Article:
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January 2010 Archive for Machinery Journal

RSS By: Aimee Cope, Farm Journal

The Machinery Journal blog is your place to find the latest machinery updates, industry news, and interesting tid bits.

800 lb. of Iowa Dirt and Armor All

Jan 29, 2010

When you’re walking around a machinery company’s exhibit at an industry event, you expect to see plenty of dark, richly shined tires. The smell of Armor All is apparent.


But at Ag Connect Expo, AGCO didn’t hide the dirt. In fact, they put 800 lb.+ of soil (imported from Iowa) right among the shiny machines.


In all, the folks at AGCO went out into the field in the Iowa countryside, and collected 3200 lb. of soil, crop residue, corn stalks and root balls. Then they assembled some 800 lb. of the stuff to make an interesting display at Ag Connect Expo to highlight the Sunflower 7600 Series strip-till machine introduced this past fall. (complete with anhydrous simulated by cotton…)


I spoke with someone from AGCO who says to not be surprised if their booth at National Farm Machinery Show has a similar box but this time with a White planter row unit instead of the Sunflower strip-till set up.

The World’s Largest Free-Span Bin

Jan 27, 2010

Near Arthur, Iowa, Sukup Manufacturing has erected a 135’ diameter, 24-ring commercial grain bin with a maximum capacity of 1.2 million bu.


The peak height measures 131’, and although most bins in this size range have some sort of center support structure the 135’ Sukup roof is supported by a

heavy-duty internal rafter and purlin system, as well as external roof rings. The roof is rated for 30,000 lb. evenly distributed with a 40 psf ground snow load.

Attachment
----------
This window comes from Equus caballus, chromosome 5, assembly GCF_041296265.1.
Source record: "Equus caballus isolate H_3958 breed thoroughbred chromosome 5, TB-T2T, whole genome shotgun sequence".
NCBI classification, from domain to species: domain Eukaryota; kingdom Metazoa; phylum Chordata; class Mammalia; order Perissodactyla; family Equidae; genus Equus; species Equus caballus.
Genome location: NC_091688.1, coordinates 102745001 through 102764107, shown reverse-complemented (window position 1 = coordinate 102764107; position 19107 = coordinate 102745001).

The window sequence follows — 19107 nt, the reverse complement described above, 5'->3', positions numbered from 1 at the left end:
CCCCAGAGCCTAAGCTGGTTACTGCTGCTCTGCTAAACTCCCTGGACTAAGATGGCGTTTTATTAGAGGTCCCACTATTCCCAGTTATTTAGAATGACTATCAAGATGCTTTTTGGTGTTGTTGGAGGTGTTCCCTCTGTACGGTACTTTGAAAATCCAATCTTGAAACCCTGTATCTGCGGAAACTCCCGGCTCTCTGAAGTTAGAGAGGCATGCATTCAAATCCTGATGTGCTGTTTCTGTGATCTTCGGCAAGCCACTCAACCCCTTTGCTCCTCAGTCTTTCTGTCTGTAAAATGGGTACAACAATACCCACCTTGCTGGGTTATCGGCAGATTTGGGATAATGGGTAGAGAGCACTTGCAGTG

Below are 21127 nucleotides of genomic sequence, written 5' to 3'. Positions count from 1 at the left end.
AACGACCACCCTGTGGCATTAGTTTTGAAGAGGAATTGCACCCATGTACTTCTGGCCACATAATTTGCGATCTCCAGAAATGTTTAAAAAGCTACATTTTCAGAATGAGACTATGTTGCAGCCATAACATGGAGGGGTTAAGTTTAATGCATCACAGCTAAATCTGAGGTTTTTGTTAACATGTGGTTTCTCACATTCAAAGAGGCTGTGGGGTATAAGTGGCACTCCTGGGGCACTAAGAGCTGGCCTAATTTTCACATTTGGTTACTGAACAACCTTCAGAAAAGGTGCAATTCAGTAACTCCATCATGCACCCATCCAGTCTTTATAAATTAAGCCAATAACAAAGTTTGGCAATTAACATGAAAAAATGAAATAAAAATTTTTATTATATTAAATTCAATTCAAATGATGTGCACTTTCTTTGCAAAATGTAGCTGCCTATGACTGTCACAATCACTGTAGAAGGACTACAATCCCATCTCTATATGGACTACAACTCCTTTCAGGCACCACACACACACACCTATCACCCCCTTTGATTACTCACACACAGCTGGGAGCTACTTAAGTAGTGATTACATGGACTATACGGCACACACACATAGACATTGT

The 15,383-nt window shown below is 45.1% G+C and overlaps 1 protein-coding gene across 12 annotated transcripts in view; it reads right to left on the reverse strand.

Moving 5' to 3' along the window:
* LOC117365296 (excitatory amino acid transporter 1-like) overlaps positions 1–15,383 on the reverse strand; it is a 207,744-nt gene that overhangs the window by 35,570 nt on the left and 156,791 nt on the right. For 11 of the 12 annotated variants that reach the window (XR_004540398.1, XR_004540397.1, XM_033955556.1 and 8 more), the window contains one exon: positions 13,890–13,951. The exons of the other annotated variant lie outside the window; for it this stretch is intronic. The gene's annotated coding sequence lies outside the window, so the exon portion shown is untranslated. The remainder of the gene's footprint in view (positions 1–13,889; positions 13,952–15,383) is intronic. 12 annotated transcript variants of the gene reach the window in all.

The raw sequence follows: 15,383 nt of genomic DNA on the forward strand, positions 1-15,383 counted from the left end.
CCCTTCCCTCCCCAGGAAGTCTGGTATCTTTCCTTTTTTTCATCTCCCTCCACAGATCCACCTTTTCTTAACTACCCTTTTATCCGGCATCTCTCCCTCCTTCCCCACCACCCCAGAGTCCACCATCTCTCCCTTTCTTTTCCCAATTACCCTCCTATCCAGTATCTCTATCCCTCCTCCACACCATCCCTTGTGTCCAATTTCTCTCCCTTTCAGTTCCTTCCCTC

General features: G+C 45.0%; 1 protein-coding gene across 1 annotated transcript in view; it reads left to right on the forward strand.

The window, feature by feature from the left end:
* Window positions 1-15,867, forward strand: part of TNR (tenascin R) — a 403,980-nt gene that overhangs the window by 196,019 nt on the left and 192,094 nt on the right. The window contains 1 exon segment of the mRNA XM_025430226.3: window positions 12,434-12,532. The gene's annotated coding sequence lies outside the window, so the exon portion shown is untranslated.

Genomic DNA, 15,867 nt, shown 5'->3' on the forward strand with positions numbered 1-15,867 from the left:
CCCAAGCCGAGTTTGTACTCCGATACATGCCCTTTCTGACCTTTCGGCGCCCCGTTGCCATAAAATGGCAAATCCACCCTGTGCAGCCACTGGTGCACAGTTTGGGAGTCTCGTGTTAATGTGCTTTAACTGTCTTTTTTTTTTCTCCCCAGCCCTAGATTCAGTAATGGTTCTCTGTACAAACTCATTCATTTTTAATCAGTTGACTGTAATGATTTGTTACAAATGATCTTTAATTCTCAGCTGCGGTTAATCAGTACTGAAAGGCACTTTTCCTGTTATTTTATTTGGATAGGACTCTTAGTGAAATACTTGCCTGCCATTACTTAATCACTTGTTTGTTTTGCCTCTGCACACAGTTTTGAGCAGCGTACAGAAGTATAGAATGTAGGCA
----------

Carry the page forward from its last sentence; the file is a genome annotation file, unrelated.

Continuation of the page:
The sidewalls on the Sukup 135’ Commercial Bin are beefed up. Laminated sidewall sheet seams ensure a strong bond, and grade 8.2 bolts are used throughout.


In addition to standard full-length stiffeners, the Sukup 135’ Commercial Bin also features intermediate anchor brackets that serve as stiffeners for the bottom ring of the bin and also enable the bin to be unloaded in a single pass. Wind rings provide increased rigidity to the structure when it is empty.

Great Opportunity for Families Who Loves Green Tractors

Jan 22, 2010

Does your family bleed green? It’s not uncommon to see grandpa, dad and junior all wearing the same machinery company’s logo on their ball cap. And if for your family, that color must be green, then this may be the opportunity for you. 

The folks who are putting together the 2011 calendar, “Generations to Come,” are seeking farm families who would like to be featured.


To be considered for the 2011 calendar, family farms must meet specific criteria: The farm needs to have been in the family for at least two, but preferably three or more, generations, with the expectation that it will stay in the family for future generations. Families must farm with John Deere agricultural equipment, with previous generations that also used it. Farms should also be located in a picturesque location with scenic farmland, rolling hills, fields or pastures near a pond or stream, or feature an interesting building, original farmhouse, or other unique land formation. In addition, families must be willing to have a professional photographer on-site for up to two days for a calendar photo shoot.


For more information on the “Generations to Come” calendar, or to submit your farm family for consideration,

visit or call (866) 736-6556.